One early morning, defendant robbed and murdered

One early morning, defendant robbed and murdered

By: marysmith

Defendant appealed from a judgment of the Superior Court of Orange County (California), which sentenced him to death after convicting him of first degree murder, attempted willful, deliberate, and premeditated murder; burglary, robbery, and false imprisonment by violence, all by use of a firearm. The jury found true the burglary-murder and robbery-murder special circumstances as to both murders and a multiple-murder special circumstance.

One early morning, defendant robbed and murdered a clerk at a convenience store and a clerk at a nearby liquor store. The court held that the trial court did not abuse its discretion in admitting into evidence the liquor store clerk’s dying declaration that the shooter was a short Mexican male who had arrived in a car. ADA attorney San Diego Although the clerk survived for 11 more days before dying, at the time he made the statement, the clerk knew he had been shot, was in great pain and on the ground in a fetal position, was fearful of dying, and never spoke again. Admission of the dying declaration, which was admissible at common law, did not violate the Confrontation Clause. The trial court’s very brief questioning of witnesses, which was authorized by Cal. Evid. Code § 775, did not constitute error because the questions were for purposes of clarification, not advocacy. The court found no misconduct in the penalty phase in the prosecutor’s reference to his special knowledge, which was brief and largely involved collateral matters, or in the prosecutor’s argument that the jury should assign little weight to evidence that the murder victim’s relatives relied on their religious beliefs for comfort.

The court affirmed the judgment.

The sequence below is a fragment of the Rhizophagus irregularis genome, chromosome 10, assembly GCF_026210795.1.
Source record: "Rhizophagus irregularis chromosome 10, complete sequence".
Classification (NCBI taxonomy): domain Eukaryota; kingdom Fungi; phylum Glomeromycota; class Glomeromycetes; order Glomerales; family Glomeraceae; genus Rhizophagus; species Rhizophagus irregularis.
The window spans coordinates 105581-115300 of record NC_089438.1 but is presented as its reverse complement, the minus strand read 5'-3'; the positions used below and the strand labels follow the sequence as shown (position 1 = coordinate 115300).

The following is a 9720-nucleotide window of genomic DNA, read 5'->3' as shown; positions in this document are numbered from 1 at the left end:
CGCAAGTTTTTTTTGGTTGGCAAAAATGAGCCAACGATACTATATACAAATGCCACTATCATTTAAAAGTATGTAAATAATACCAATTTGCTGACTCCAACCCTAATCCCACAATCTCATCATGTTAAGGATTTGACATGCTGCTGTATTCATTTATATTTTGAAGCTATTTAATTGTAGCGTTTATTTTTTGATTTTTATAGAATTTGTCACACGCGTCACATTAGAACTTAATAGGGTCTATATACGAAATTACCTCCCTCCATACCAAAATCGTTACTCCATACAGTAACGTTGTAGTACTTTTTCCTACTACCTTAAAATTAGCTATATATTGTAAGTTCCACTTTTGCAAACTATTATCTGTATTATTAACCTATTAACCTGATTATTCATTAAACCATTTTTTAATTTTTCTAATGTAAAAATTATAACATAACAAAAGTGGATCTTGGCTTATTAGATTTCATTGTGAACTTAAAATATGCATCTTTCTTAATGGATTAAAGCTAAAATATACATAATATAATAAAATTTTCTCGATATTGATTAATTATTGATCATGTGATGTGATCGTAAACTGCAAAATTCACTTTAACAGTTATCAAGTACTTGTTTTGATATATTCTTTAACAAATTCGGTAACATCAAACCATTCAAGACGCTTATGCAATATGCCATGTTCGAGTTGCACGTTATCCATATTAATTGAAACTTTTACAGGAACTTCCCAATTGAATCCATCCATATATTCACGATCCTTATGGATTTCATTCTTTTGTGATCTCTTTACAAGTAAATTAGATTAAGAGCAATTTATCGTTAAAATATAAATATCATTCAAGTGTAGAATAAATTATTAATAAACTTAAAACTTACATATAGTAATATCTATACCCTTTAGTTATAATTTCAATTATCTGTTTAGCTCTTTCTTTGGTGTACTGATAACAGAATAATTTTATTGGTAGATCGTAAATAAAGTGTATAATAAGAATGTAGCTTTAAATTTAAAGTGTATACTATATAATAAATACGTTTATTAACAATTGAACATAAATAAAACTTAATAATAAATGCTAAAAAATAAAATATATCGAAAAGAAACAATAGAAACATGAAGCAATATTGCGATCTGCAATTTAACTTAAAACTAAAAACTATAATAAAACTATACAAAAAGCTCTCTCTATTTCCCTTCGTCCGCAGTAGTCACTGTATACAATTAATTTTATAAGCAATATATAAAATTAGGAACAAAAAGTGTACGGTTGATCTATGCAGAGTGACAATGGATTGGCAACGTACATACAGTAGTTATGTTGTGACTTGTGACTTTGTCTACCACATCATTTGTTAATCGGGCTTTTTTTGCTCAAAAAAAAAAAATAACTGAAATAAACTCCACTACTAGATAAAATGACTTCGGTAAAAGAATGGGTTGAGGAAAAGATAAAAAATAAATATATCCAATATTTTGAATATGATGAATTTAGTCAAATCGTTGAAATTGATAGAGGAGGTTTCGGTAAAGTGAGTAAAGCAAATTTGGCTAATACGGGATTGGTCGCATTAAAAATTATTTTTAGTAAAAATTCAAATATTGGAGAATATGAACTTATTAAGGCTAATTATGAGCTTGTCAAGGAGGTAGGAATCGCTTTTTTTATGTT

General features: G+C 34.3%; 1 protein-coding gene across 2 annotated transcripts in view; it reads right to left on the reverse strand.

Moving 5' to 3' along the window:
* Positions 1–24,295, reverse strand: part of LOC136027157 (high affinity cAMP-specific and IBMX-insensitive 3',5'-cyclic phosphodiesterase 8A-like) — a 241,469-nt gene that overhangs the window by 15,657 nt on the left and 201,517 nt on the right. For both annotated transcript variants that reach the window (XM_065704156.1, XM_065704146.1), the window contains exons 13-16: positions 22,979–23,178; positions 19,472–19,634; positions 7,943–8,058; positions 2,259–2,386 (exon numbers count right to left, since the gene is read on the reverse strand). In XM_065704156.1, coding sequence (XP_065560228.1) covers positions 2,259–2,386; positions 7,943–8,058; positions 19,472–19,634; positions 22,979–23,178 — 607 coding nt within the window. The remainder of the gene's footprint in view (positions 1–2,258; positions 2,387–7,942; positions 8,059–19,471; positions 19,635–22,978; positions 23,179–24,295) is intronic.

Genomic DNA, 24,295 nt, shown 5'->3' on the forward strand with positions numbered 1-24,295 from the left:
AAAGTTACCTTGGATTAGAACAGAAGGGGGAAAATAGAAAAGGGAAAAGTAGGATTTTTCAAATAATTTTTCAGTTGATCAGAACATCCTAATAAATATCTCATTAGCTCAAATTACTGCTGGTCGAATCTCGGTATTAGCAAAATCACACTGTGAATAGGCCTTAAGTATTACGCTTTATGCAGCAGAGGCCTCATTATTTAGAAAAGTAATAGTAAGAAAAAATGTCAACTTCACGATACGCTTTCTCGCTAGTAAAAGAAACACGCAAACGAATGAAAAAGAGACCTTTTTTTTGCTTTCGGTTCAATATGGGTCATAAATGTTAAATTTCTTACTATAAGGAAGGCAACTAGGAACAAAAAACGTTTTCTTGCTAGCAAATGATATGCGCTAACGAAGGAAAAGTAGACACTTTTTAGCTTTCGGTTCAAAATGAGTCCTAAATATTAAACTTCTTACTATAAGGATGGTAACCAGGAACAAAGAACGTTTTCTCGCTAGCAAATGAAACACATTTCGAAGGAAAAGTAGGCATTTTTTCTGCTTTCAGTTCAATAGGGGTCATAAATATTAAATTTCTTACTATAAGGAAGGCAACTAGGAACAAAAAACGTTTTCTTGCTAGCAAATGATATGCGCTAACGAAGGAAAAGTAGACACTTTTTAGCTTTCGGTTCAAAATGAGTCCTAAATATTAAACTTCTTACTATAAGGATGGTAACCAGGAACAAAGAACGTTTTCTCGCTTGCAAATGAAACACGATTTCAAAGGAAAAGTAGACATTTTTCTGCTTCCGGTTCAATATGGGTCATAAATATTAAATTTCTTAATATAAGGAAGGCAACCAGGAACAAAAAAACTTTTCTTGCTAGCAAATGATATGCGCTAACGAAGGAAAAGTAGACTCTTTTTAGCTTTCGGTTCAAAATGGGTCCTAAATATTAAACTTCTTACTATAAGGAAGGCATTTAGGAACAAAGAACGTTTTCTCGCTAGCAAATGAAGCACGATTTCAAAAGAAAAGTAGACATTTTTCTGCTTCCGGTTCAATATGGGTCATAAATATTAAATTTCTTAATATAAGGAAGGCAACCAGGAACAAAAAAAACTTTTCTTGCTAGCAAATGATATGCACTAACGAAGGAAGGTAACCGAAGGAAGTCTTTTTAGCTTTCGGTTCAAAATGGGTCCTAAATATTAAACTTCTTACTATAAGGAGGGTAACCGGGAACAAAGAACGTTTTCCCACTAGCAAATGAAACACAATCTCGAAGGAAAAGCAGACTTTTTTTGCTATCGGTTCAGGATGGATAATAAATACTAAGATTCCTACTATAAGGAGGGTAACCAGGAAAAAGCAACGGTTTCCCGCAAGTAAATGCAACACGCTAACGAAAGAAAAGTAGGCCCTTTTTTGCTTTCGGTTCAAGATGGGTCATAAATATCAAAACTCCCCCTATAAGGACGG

Appellant passenger sought review of an order from the Superior Court of Los Angeles County (California), which granted judgment, following a jury’s verdict, to respondent railroad in the passenger’s action to recover for injuries she suffered in the derailment of the railroad’s train.

The trial court found for the railroad in the passenger’s action for injuries sustained in a train derailment. On appeal, the court rejected the passenger’s contention that the trial court erred in refusing to permit proof of two prior judgments, under the doctrine of res judicata, against the railroad, that resulted from other injured persons’ actions against the railroad for the same derailment. The passenger also complained that she was precluded from proving that in one prior case the railroad had stipulated to a judgment against it. The court affirmed the trial court’s finding that the railroad entered into a stipulation for a settlement and that proof of a settlement was not evidence of an admission of negligence by the railroad. The passenger was not entitled to a directed verdict because the trial court properly instructed the jury on res ipsa loquitur. The court found no error in the jury’s determination that the application of res ipsa loquitur was not met because there was adequate evidence that the railroad had used all possible due care and that the defect that caused the derailment was not discoverable despite a careful inspection prior to the accident.

The court affirmed the jury’s verdict for the railroad in the passenger’s claim for injuries that she suffered as a result of a derailment.

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